An attempt to reduce food waste or just another way of saving money. Dumpster diving is controversial yet trendy activity among international students in Bergen. Among them is Hedvika Kotherová.
She is a student of political science from Czech republic and she is staying in Bergen for one semester thanks to Erasmus+ programme. When here, she decided to try a yet unexplored activity – «dumpster diving». This is an activity in which you collect food that has been thrown away by supermarkets.
– I save hundreds of NOK each month, maybe even each week, thanks to dumpster diving, she says.
– Let’s be honest, it is the main reason why I do it. But it is also great to meet people and to help the environment.
Norway belongs in the top category in the Erasmus+ programme grant classification – students from Czech republic studying in Norway receive 510 euro per month. However, University of Bergen (UiB) estimation of monthly expenses of an average student amounts to whopping 1150 euro. Such an amount is an average salary in Czech republic and exceeds Czech student expenses many times.
Kotherová never tried dumpster diving in her home country, because it is forbidden by the law. But here in Norway it is helping to make her stay in Norway financially bearable.
– Norway is definitely very expensive country for students. I am trying to save money, especially through dumpster diving.
Edible food is thrown away
German psychology student Tobias Elst also started to practice dumpster diving while in Norway. He explains that his perspective on dumpster diving have changed over time.
– I have wanted to try it for a long time, and here in Norway I started just to save money. I found out how much good food is thrown away and now I just want to save food and not the money, he says.
He mentions an important moment when he found out about italian apples without a scratch being thrown away.
– It really opened my mind. They shipped those apples to Norway and then they just throw them away, he explains.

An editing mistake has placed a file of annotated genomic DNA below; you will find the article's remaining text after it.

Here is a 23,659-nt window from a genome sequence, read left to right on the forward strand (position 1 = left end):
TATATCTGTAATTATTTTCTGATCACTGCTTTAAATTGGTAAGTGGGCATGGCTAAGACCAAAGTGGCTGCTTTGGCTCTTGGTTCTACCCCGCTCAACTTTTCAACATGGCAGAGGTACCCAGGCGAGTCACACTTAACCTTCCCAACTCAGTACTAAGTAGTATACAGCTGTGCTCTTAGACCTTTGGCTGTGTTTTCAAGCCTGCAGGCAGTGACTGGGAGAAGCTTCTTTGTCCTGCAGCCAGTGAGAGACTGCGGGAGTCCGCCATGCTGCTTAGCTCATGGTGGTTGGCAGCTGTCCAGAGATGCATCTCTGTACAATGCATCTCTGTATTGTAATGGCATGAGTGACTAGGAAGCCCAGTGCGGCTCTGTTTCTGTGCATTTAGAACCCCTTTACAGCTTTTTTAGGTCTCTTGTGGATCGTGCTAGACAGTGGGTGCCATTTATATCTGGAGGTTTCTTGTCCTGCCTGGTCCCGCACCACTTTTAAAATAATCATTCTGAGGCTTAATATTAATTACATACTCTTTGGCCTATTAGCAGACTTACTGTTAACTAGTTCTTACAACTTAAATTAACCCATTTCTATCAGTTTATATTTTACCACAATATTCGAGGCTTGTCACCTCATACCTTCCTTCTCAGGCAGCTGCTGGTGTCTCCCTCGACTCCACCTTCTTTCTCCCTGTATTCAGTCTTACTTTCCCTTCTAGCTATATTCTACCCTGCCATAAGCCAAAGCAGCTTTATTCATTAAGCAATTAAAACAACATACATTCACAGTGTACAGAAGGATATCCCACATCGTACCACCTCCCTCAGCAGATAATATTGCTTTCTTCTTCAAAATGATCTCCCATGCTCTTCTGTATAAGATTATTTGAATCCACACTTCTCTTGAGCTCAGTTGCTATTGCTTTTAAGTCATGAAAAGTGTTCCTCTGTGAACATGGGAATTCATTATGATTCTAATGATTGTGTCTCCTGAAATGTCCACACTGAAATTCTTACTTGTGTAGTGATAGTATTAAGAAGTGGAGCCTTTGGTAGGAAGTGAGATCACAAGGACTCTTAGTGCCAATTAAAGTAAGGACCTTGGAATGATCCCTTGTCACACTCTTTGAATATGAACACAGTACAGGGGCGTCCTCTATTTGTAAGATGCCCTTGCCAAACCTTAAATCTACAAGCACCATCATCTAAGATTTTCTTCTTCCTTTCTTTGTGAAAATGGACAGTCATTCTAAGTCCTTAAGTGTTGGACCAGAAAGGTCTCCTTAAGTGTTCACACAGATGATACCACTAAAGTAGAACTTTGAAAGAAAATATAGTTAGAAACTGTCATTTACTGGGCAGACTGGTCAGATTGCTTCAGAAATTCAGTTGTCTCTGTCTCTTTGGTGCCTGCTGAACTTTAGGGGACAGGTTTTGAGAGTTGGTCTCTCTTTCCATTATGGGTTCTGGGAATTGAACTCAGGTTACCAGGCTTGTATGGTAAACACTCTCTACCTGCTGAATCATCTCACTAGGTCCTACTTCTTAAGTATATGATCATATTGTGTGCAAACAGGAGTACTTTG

It is estimated that approximately 350 000 metric tonnes of edible food is thrown away in Norway every year, according to government figures. That means approximately 68 kilograms of food per person per year.
Searching for the right spot
Not every place is suitable for dumpster divers. The students mention that the activity can bring unexpected difficulties. Many supermarkets may hide their containers or lock them.
– At the beginning we walked for hours and returned with one apple. You just have to be lucky, we have found our favourite dumpster by accident, says Kotherová.
Even the «right» dumpster might not be reliable.
– It is really like treasure hunt. Sometimes you find the treasure and you can share it with other people. If you don’t find anything you are a bit upset, but at the same time it is very good that they didn’t throw away any food, says Elst.
Not just about the money
The students says that dumpster diving is not just about saving money – it is also a social activity.
– I know several other people who practice dumpster diving. When we go together we get to know each other. It really connects us, Kotherová explains.
– I have never been dumpster diving alone and I will never do it as I do not find it enjoyable.
German psychology student Elst also emphasizes the importance of social contact for dumpster diving.
– You mainly do it for the food, but it is also nice to hang out with people. I think that people who practice dumpster diving have similar mindset and opinions.